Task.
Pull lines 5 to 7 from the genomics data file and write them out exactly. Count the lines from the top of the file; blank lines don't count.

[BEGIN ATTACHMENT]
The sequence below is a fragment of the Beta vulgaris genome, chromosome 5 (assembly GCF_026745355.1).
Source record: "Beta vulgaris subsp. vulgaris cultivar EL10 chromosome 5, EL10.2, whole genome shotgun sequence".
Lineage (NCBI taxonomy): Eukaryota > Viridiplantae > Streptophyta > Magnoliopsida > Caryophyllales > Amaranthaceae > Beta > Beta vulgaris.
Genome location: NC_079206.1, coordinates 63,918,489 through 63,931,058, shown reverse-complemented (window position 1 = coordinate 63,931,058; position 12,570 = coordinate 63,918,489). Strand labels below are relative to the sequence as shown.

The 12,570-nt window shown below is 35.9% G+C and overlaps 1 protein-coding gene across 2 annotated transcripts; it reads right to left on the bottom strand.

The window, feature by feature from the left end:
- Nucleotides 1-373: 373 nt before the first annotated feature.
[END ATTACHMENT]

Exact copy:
The 12,570-nt window shown below is 35.9% G+C and overlaps 1 protein-coding gene across 2 annotated transcripts; it reads right to left on the bottom strand.

The window, feature by feature from the left end:
- Nucleotides 1-373: 373 nt before the first annotated feature.